From a strictly legislative standpoint, the NCAA is operating within its bounds. Muhammad and Noel are possible violators of the organization’s fundamental goal of preserving amateurism in college athletics. This is standard procedure. The NCAA is simply doing its due diligence – and rightfully so – to poke around and make sure the nation’s two best incoming players were not swayed to attend any particular school by third-party dealings on the recruiting market. As for Johnson, there is no historical precedent for NCAA punishment of student-athletes for criminal acts (nor am I advocating the organization’s involvement in policing this type of behavior); these are matters to be handled by athletes’ respective institutions and the American justice system. Johnson’s past injustices were addressed by school officials, and so the NCAA has no incentive to suddenly step in and renounce his eligibility. But if Muhammad and Noel, neither of whom carry criminal backgrounds into their college careers, face questions over their ability to play this season while Johnson joins Memphis cleared of all previous wrongdoing (as far as the NCAA is concerned), there is something seriously flawed with the governing system. The miscast priority runs counterproductive to the NCAA’s stated moral obligation to function as the vigilant and protective ruling body of college athletics. The NCAA’s mission statement on rules compliance reads as follows:
The NCAA enforcement program strives to maintain a level playing field for the more than 400,000 student-athletes. Commitment to fair play is a bedrock principle of the NCAA. The NCAA upholds that principle by enforcing membership-created rules that ensure equitable competition and protect the well-being of student-athletes at all member institutions.
The first part of that statement – “to maintain a level playing field” – is where investigations of Noel and Muhammad make absolute sense. Providing impermissible benefits or monetary incentive for a player to attend a specific program disrupts that idyllic competitive balance. Each program, in a strictly legal sense, has equal leverage in attracting the nation’s top basketball recruits. Advantages – tradition, coaches, practice facilities, etc. – in that regard are lawfully built in to each institution. In the eyes of the NCAA, the top players can attend the likes of UCLA and Kentucky and other blueblood programs not because of illicitly-influenced recruitments but for the allure of enrolling at historic programs and playing in marquee arenas in front of rabid fan bases in nationally televised games. The NCAA wants to ensure such motivations were the only ones in play for Muhammad and Noel. Johnson and his criminal background, on the other hand, call into question the final clause: “protect the well-being of student-athletes at all member institutions.” For a player with as much off-court baggage as Johnson, allowing him to operate within the NCAA’s legal confines appears on its face to be a violation of that principle. After all, while there’s no guarantee Johnson will continue his criminal behavior at Memphis, his prior history suggests that his presence could endanger those around him. Johnson’s reputation points to repeated acts of a criminal nature, deplorable behavior that endangered his peers at other institutions. If ever a student-athlete were capable of threatening the “well-being” of student-athletes, Johnson appears a likely candidate. Wouldn’t his removal from the intercollegiate athletic landscape represent a step toward maintaining that stated purpose?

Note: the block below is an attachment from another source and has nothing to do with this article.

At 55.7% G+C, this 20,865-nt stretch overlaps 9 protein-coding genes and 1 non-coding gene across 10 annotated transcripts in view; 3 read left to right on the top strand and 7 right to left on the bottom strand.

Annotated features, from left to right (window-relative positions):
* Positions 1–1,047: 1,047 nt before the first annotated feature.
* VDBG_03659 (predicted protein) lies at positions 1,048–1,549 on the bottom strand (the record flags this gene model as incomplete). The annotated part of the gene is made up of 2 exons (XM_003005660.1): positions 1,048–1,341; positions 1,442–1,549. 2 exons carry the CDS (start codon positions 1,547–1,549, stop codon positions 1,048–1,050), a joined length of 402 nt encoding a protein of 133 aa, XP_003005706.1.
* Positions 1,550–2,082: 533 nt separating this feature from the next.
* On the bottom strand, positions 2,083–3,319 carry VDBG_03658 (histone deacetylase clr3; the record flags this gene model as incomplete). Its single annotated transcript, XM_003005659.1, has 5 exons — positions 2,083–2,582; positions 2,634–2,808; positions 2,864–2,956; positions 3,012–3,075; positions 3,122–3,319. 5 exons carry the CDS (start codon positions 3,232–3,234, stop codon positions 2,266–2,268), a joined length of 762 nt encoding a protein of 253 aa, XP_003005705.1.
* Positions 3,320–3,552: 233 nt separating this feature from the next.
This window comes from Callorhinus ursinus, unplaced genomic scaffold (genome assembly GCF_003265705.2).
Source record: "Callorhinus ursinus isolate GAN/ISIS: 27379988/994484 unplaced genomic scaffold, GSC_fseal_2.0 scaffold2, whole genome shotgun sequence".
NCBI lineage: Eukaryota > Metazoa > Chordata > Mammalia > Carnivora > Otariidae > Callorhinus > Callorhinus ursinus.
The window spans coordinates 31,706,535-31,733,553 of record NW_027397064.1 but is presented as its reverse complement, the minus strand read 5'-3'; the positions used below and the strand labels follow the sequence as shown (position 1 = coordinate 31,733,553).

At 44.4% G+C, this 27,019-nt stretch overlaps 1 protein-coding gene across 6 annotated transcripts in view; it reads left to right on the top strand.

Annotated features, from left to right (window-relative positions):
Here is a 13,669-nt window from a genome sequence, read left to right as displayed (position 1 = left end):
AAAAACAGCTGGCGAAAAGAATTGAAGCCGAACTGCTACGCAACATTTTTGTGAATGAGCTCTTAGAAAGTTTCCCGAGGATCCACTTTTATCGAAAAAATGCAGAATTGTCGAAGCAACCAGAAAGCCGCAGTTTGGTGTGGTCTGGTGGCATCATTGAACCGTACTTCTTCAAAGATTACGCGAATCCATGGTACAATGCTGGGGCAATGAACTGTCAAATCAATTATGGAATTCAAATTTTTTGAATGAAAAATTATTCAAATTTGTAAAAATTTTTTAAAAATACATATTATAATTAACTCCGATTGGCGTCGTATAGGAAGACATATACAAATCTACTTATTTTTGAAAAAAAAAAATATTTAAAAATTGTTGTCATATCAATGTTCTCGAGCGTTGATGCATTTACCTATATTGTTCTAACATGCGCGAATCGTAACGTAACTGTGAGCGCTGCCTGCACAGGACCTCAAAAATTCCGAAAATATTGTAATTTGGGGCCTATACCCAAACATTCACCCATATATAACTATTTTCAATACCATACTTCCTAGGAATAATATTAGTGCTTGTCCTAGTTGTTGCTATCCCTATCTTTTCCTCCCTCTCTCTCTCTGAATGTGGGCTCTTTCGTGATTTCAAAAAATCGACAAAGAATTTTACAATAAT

And yet he will join Josh Pastner at one of the nation’s premier basketball programs this fall with immediate eligibility. The NCAA is investing considerable amounts of time, manpower and resources to sniff out Noel’s and Muhammad’s suspicious recruitment histories. But when it comes to criminal wrongdoing, and protecting the welfare of college communities, Johnson’s unsettling track record rings hollow. Noel and Muhammad are under scrutiny for exercising basic principles of capitalism; Johnson is, definitively, a criminal. The NCAA has chosen to pursue the former. It doesn’t seem justifiable, ethical or respectable. But it’s nonetheless par for the course in today’s world of intercollegiate athletics.